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Journal Article

WHO SUFFERED FROM THE CRISIS OF HISTORICISM? A DUTCH EXAMPLE

HERMAN PAUL
History and Theory
Vol. 49, No. 2 (May 2010), pp. 169-193
Published by: Wiley for Wesleyan University
Stable URL: http://www.jstor.org/stable/40864440
Page Count: 25
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WHO SUFFERED FROM THE CRISIS OF HISTORICISM? A DUTCH EXAMPLE
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Abstract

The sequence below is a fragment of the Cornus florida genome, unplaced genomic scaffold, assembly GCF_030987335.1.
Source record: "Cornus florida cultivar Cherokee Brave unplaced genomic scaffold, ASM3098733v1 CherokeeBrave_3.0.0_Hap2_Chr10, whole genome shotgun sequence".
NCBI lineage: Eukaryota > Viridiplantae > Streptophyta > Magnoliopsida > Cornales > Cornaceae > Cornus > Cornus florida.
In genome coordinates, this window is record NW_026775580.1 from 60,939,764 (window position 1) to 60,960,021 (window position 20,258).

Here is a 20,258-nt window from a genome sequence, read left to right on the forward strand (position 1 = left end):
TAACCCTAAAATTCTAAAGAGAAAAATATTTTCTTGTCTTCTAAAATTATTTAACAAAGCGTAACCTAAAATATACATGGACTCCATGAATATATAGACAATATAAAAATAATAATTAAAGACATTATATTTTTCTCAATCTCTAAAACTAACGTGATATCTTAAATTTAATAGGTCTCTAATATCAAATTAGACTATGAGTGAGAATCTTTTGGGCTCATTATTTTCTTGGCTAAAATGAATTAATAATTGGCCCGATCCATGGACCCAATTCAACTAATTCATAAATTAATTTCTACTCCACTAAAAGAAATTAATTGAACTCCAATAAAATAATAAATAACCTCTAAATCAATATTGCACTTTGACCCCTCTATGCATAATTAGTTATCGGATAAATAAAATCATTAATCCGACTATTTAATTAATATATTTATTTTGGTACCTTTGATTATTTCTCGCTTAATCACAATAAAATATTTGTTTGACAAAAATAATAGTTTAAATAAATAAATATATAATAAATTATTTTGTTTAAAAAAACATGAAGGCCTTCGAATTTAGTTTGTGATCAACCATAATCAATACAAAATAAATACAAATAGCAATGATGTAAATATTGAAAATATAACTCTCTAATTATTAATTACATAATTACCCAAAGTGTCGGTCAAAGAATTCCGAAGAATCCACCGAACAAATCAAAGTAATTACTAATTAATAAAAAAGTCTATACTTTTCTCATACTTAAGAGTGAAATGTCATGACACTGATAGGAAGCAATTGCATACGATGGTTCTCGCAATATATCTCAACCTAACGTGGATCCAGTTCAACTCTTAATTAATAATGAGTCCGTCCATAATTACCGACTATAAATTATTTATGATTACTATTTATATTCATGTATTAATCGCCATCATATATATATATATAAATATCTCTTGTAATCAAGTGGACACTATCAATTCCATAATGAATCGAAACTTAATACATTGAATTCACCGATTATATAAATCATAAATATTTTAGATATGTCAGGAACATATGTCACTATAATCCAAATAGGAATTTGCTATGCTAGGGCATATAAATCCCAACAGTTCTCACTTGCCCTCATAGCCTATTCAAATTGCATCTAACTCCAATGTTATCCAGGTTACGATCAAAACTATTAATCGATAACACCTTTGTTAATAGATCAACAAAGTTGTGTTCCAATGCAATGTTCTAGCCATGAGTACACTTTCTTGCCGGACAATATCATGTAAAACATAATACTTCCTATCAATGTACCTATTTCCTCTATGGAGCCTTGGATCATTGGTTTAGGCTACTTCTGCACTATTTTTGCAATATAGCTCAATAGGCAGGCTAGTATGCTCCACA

Was the crisis of historicism an exclusively German affair? Or was it a "narrowly academic crisis," as is sometimes assumed? Answering both questions in the negative, this paper argues that crises of historicism affected not merely intellectual elites, but even working-class people, not only in Germany, but also in the Netherlands. With an elaborated case study, the article shows that Dutch "neo-Calvinist" Protestants from the 1930s onward experienced their own crisis of historicism. For a variety of reasons, this religious subgroup came to experience a collapse of its "historicist" worldview. Following recent German scholarship, the paper argues that this historicism was not a matter of Rankean historical methods, but of "historical identifications," or modes of identity formation in which historical narratives played crucial roles. Based on this Dutch case study, then, the article develops two arguments. In a quantitative mode, it argues that more and different people suffered from the crisis of historicism than is usually assumed. In addition, it offers a qualitative argument: that the crisis was located especially among groups that derived their identity from "historical identifications." Those who suffered most from the crisis of historicism were those who understood themselves as embedded in narratives that connected past, present, and future in such a way as to offer identity in historical terms.

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